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continuity. There could be no such grounding for the sort of "we-construction" that Śāntideva seems to advocate -- a construction that had each of us exhibiting equal concern for the welfare of all.

    Śāntideva should, I think, be taken to task for his formulation of the argument in 98cd. To say that it is one person who dies and another person who is reborn is incompatible with the orthodox Buddhist view of rebirth. In regard to that view, one can say either of two things:

1. The person who dies and the person who is reborn are the same person.

2. The psychophysical elements (skandhas) that occur at the end of one life cause the arising of (numerically distinct) elements at the beginning of a new life.

(1) is conventionally true, while (2) approximates to an expression of the ultimate truth. Moreover, (1) is conventionally true just because of the ultimate truth of (2), plus the fact that 'person' is a convenient designation for a causal series of sets of psychophysical elements. The ultimate truth is completely impersonal: one can only speak of skandhas (or better yet, dharmas), not of the persons who are thought to "have" these bodily and mental states. Thus it would be ultimately false to state that the person who dies and the person who is reborn are distinct persons. [3] This statement is likewise conventionally false. Given the convention that assigns the convenient designation 'person' to a causal series of sets of skandhas, plus the causal link between death consciousness and rebirth consciousness, we must say that these are the same person -- and thus that karmic fruit is deserved. The situation here is not different in kind from the one that typically obtains over the course of a single lifetime: none of the psychophysical elements that make up the youth exists continuously into one's old age; yet, for all that, we may hold the old person responsible for the deeds of the youth. Since it is not identity of material and mental constituents that account for this, it must be the fact that there are complex causal links between the elements that make up the youth and those that make up the old person.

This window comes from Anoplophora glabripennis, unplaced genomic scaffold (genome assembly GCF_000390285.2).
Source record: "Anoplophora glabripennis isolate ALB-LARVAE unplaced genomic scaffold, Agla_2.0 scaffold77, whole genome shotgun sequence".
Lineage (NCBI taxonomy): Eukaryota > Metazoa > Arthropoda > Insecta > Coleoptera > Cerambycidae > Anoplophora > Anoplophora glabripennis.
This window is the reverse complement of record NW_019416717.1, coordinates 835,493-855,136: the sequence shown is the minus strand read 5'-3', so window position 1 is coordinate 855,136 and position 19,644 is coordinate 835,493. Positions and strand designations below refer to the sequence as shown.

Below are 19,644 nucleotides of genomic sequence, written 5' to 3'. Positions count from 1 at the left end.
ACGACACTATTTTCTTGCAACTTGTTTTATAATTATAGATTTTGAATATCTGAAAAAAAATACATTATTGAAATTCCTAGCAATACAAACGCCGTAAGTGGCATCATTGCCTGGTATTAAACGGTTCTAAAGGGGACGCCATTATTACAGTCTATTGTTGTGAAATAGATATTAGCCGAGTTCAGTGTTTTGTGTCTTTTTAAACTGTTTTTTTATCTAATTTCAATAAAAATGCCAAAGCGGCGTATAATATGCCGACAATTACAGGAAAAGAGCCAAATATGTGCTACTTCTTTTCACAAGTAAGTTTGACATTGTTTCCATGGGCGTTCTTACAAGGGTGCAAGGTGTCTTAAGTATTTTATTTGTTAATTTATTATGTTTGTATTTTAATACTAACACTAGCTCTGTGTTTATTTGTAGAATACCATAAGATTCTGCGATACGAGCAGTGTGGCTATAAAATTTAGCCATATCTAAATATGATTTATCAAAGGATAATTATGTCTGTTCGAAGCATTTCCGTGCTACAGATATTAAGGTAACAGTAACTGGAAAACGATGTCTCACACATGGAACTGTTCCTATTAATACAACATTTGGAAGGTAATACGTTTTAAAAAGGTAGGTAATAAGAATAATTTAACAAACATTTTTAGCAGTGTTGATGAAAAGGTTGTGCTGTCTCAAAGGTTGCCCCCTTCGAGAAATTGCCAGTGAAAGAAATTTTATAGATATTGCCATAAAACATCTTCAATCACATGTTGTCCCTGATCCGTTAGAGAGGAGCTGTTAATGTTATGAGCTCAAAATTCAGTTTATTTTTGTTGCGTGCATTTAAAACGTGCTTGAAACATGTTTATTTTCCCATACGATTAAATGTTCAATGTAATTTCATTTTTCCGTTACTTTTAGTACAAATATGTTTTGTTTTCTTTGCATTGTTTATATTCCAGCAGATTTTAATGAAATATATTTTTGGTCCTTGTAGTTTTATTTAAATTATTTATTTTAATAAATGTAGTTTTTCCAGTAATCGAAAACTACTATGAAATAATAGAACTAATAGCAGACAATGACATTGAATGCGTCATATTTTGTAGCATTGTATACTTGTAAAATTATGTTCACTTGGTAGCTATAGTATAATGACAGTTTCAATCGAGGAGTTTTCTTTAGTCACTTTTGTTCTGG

But did Śāntideva actually mean to say that it is one person who dies and another who is reborn? Granted, this is a natural reading of 98cd, but another is possible, one that Williams himself hints at (pp. 44-45). This is that the psychophysical elements constituting the person at death are numerically distinct from those constituting that person at rebirth. That is, Śāntideva means to indicate the link between the conventional truth (1) and the ultimate truth (2) discussed above. I concede that the verse in question would be an infelicitous way of putting this point. But it does open up a way of more charitably construing the argument. On this reading, Śāntideva is calling our attention to the fact that it is through a convention that there is constituted a person who then exhibits self-interested concern for her/his future (in this life or, for those who take rebirth as a given, in future lives). While self-interested concern strikes us as natural and inevitable, the truth is quite otherwise. None of the presently existing psychophysical elements will continue to exist when that future suffering occurs; that that future suffering will occur to me is a socially constructed fact. Specifically, it is the product of my having learned to identify with the past and